Why you should care
Because this QB guru speaks the gunslingers’ language.
Before Jake Spavital was calling plays for some of college football’s most prolific offenses, West Virginia’s offensive coordinator was a lowly graduate assistant at Houston — doing his best to hold his own in a star-studded coaches room.
“That was one hell of a group to learn from,” Spavital tells OZY, reflecting on his 2009 season working under now major college football head coaches Kevin Sumlin (Texas A&M), Dana Holgorsen (West Virginia) and Kliff Kingsbury (Texas Tech). “I’ve learned that if you just focus on the job you’re at, eventually you’ll get noticed.”
Turns out, the young quarterback guru was right. This year, five seasons after jumping from Holgorsen’s staff at West Virginia to Sumlin’s at Texas A&M, Spavital has been handed the keys of West Virginia’s dynamic “air raid” attack. With fellow Morgantown newcomer, quarterback Will Grier, Spavital leads an offense averaging 49 points per contest, with plans to shake up the Big 12 landscape. From there? “This business is so unpredictable,” says Spavital. “But I would love to be a head coach down the line.”
There’s a stigma to ‘player’s coach,’ but that doesn’t mean you’re soft.… Your job is to listen, understand and adjust.
Yogi Roth, Pac-12 Network analyst
A coach’s son and football lifer, Spavital, 32, has never met a quarterback he couldn’t work with. According to Pac-12 Network analyst Yogi Roth, he connects with young athletes in a way that “builds trust and instills confidence” — paramount when dealing with young stars. In his 10-year career, Spavital has coaxed the best out of future NFL draft picks like Geno Smith, Johnny Manziel, Davis Webb and Brandon Weeden. Now, Grier, another surefire star, is on a roll under Spavital’s tutelage. “I’ve been blessed to work with a lot of great passers,” he tells OZY. “Those guys made coaching easy.”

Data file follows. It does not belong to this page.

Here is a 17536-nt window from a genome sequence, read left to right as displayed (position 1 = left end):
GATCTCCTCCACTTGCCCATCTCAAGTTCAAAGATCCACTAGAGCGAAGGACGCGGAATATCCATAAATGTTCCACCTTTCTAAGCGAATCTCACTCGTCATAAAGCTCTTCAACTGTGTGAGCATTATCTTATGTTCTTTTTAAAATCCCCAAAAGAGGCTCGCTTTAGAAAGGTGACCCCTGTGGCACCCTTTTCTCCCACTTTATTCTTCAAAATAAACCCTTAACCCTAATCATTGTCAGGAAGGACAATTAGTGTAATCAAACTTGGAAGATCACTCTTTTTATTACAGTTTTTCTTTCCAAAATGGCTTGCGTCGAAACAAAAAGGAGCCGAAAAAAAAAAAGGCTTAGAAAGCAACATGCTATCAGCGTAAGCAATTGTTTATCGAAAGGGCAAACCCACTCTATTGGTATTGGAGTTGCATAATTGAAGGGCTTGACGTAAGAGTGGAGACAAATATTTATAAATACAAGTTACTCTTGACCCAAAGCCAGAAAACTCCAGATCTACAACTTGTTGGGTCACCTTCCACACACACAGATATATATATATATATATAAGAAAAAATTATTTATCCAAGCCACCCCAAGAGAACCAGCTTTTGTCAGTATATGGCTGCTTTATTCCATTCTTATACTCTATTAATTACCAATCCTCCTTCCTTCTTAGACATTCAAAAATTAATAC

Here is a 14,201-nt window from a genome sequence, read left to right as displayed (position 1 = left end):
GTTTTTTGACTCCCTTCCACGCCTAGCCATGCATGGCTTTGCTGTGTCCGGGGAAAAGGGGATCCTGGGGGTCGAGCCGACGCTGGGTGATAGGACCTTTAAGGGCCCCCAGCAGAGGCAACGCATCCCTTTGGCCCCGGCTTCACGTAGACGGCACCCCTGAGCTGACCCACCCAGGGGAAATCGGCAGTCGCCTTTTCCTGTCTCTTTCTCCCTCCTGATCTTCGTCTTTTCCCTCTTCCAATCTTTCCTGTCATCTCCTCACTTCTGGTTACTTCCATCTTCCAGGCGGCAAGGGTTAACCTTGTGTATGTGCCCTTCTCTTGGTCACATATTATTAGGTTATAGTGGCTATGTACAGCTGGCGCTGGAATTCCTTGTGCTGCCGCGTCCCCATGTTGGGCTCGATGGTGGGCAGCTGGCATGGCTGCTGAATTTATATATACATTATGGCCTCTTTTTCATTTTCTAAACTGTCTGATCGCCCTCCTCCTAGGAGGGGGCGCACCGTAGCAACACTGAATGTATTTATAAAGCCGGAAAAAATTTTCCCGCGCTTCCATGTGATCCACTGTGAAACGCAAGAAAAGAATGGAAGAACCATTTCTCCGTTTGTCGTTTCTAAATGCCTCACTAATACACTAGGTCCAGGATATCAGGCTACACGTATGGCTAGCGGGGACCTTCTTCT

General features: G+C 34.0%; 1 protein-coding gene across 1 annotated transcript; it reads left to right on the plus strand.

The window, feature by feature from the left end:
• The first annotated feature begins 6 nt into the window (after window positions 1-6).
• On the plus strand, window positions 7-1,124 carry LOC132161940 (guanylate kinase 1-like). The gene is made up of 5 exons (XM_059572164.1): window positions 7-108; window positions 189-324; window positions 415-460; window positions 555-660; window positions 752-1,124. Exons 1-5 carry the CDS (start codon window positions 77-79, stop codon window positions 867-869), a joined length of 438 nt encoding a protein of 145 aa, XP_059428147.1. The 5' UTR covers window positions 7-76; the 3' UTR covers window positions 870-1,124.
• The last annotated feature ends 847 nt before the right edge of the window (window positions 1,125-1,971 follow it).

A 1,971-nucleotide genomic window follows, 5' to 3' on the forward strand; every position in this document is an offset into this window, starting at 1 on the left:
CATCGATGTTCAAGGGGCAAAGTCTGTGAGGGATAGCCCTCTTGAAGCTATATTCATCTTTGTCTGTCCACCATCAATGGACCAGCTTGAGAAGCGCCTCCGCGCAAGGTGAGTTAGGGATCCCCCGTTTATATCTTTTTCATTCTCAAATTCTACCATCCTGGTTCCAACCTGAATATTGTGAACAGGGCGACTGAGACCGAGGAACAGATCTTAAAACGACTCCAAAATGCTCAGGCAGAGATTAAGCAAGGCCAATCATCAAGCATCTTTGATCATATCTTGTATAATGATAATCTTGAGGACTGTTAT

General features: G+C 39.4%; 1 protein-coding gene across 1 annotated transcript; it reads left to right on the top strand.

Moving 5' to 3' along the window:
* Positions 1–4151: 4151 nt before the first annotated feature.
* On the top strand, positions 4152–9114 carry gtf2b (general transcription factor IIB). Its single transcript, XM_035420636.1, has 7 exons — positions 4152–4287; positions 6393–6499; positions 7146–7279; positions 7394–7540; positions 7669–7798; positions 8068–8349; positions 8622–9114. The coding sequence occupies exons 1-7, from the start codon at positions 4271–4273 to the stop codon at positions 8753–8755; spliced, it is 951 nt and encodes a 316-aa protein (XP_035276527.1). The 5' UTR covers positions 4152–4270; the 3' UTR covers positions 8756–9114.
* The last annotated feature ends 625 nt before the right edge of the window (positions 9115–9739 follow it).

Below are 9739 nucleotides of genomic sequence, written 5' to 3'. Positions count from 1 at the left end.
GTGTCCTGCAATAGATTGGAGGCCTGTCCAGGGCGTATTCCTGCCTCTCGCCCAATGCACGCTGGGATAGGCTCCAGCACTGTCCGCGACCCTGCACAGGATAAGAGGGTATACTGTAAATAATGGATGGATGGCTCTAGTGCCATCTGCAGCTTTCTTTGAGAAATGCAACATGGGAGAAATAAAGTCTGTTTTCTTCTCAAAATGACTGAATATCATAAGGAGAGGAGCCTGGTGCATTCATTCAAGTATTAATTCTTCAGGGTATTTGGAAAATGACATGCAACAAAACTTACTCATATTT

That kind of modesty, says Roth, discounts Spavital’s unique ability to connect with his players. “He’s had success with everyone from graduate transfers to young guys,” adds Roth. “He has a curious, worldly side to him. That allows him to teach at a really high level.”
Before branching off from that famous Houston coaching tree, Spavital’s football chops were a family affair. His grandfather, Jim Spavital, was a fullback for the Baltimore Colts who spent nearly 40 years as a college and professional coach. His father, Steve, coached high school football in Oklahoma for three decades. Both Jake and his brother, Zac, now Kingsbury’s recruiting coordinator at Texas Tech, starred for their dad at Tulsa’s Union High School. Eventually, Jake pulled double duty at Missouri State as the team’s quarterback and punter.